Cynical Romantics
For those of us who write about love for fear that it's becoming nonexistent in the real world. Come chat, drink cybercoffee, discuss...
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Juliette23
I really bore of romances that constantly talk of beautiful Barbie heroines and rippling muscled, chiseled-chin heroes. I am looking for romances between people who either are described as ordinary looking, or overweight, or on the plain side, (or their looks aren't described at all!) so that the storyline is about the development of love rather than constant drivel about looks. I think its the whole Mary Sue thing that turns me off to these "beautiful people" stories, and I like reading about real, lasting love, and if they have romantic attraction, it's an "eye of the beholder" thing, just like in real life.
3/11/2012 #1
Deathhound7

On this site, or in general?

I haven't read anything on the site quite yet, I'm just browsing through, but I know what you mean. It's a problem in the romance genre in general. I can't say I recall ever reading anything at all that doesn't describe it's characters as ridiculously handsome, at least not anything with romance as it's main theme.

In any case, the only thing that really sticks out of my mind, is an anime called Toradora! The main protagonist is just a skinny teen, never described as particularly handsome, and actually tends to scare people because of the way his eyes look. The female is unusually short, and flat-chested. She's described as being pretty in the face, but that's pretty much it.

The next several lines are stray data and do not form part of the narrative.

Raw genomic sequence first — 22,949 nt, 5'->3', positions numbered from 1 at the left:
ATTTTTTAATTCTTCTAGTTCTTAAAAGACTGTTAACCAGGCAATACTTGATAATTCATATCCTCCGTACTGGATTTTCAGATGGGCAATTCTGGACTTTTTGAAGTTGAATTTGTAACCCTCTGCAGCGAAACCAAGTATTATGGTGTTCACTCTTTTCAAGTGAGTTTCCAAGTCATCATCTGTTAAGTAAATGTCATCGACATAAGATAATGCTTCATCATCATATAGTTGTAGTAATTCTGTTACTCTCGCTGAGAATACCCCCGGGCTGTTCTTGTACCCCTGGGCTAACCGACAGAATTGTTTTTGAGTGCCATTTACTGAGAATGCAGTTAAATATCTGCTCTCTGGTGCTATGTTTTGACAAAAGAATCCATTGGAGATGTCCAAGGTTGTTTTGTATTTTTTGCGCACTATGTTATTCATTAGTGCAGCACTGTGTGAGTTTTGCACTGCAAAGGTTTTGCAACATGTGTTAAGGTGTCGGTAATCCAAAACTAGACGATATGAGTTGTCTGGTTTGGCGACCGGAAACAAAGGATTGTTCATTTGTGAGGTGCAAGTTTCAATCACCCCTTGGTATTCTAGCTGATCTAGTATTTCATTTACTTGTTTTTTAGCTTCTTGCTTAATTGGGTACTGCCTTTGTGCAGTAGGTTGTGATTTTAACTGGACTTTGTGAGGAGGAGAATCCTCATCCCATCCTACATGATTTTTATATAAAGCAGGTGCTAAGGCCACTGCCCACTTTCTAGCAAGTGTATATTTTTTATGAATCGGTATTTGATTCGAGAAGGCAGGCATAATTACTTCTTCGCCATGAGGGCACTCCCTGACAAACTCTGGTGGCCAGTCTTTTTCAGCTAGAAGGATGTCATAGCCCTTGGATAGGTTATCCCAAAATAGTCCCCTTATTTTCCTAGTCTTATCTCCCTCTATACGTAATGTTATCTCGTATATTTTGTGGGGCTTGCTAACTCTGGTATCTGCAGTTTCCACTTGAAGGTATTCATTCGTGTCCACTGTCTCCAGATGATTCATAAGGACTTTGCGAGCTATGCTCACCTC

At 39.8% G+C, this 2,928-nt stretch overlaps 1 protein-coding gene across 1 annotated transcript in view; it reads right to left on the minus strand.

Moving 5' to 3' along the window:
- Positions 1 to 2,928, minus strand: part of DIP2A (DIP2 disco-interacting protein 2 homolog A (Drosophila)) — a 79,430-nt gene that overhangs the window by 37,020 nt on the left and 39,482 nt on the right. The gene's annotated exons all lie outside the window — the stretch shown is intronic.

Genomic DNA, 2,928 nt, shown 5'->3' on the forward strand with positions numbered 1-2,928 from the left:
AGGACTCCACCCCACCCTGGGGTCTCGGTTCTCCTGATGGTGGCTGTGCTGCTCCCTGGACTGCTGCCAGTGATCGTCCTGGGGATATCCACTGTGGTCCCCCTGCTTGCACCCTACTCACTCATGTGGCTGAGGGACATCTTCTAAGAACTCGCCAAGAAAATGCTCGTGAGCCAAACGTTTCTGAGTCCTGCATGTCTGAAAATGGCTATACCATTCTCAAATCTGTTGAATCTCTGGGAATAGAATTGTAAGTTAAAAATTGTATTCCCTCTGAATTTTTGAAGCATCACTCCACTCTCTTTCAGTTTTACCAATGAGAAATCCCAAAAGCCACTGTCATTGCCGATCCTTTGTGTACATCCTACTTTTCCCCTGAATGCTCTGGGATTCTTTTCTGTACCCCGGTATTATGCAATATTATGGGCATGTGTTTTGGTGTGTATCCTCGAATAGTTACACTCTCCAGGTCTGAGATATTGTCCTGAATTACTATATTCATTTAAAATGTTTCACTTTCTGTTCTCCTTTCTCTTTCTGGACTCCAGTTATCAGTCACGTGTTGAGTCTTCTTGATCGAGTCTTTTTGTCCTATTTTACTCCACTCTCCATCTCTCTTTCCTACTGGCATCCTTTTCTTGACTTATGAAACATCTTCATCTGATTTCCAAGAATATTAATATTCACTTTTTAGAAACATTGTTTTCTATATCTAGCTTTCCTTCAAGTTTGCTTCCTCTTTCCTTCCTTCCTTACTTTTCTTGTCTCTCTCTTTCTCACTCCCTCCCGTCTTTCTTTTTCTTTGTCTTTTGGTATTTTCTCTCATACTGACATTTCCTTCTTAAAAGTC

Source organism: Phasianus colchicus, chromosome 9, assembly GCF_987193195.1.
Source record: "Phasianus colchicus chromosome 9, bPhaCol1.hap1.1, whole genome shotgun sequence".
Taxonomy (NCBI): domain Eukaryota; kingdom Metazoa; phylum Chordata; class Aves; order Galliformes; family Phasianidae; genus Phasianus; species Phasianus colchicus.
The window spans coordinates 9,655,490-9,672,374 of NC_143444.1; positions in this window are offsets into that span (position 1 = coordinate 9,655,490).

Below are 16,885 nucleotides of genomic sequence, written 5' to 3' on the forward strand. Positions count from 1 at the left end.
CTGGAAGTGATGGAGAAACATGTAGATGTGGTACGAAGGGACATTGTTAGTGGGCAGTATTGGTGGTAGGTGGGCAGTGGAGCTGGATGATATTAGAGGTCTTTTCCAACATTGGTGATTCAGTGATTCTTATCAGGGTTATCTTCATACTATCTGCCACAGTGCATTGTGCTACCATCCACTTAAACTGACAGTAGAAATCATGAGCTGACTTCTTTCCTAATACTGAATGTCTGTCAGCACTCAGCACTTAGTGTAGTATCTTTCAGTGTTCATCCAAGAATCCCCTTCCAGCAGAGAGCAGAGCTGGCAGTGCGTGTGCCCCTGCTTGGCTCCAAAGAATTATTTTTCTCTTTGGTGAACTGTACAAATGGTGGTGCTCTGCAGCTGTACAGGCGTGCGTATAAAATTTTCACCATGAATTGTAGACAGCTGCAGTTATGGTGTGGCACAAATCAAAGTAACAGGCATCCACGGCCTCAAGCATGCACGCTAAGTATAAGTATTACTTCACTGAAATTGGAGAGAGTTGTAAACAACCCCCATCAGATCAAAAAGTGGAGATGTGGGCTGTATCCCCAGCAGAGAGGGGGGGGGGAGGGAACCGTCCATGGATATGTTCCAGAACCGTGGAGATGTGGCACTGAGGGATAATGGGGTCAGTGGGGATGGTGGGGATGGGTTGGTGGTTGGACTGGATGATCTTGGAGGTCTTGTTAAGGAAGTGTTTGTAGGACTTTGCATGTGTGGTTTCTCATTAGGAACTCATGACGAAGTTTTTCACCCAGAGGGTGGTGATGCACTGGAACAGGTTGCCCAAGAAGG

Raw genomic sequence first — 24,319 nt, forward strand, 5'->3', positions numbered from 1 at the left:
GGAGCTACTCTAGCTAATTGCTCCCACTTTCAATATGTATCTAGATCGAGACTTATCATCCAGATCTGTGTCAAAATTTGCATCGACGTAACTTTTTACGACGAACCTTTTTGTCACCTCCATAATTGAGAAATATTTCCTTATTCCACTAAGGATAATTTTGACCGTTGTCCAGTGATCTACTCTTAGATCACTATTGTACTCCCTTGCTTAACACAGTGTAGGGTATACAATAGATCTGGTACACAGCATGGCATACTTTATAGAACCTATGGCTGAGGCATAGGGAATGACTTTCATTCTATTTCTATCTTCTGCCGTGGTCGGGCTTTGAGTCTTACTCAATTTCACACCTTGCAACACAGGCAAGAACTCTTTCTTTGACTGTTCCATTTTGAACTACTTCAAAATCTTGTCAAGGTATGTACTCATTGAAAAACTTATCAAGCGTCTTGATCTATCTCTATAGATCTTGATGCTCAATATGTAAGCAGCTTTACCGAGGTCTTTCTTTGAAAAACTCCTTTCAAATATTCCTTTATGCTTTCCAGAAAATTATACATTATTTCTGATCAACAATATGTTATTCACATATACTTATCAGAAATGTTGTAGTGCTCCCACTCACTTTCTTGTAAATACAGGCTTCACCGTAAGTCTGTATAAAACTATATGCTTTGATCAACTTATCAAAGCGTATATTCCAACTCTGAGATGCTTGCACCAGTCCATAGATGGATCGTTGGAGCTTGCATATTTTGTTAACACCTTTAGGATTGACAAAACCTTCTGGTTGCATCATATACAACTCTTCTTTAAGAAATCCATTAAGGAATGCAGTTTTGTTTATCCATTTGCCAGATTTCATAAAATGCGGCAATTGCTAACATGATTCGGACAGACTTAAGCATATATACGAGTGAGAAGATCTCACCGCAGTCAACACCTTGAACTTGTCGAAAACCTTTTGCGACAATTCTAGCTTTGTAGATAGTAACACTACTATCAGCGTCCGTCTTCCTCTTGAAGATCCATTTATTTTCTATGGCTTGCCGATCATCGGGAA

11/27/2012 . Edited 11/27/2012 #2
Music.Sets.Me.Free

I think that most of the stories are written by girls who wish they looked beautiful, so therefore they make their characters beautiful, so they can live their life through their characters. Sounds crazy, but that's what I think. Most of the characters are beautiful...

In MY story, the girls looks are never really mentioned. She's never told that she's pretty, so we kinda assume that she's not. Sure, she's the daughter of a model, but she said that she feels inferior in looks beside her mother. Check it out? "Ballad of Mona Lisa"

I'm trying to think of a few other stories, that i've read...http://www.fictionpress.com/s/2232281/1/None-Other-Than it's pretty fun to read and the main girl is awesome

and my all time favorite, completely non-barbie character is http://www.fictionpress.com/s/2935206/1/Hero-Complex

11/28/2012 #3
Deathhound7

Some of the stories I read were the complete opposite, they were wish fullfillment stories where the character of the opposite sex of the writer was this perfect person. I read a cheesy action-romance series that I borrowed from my sister, every book was basically th same story. The guy was some immortal who looked thirty, once had kids, and suffered some sort of tragic brutality in their distant past. They were always beefy. smdh.

The same series was overly descriptive of sex. I don't ming reading about sex, I especially like the suspence behind whether or not it's going to go down or not. This, however, was ten pages of boring text p***.

11/29/2012 #4
Fizzy Bath Bomb

hmm well, have you ever read angus, thongs and full frontal snogging?? It's really funny and the main girl isn't ever really described as attractive in fact she's always complaining about her looks! it's a book and it's the first in a fantastic series and it's by Louise Rennison.

good luck!

fizzy x

8/23/2013 #5
Poppy471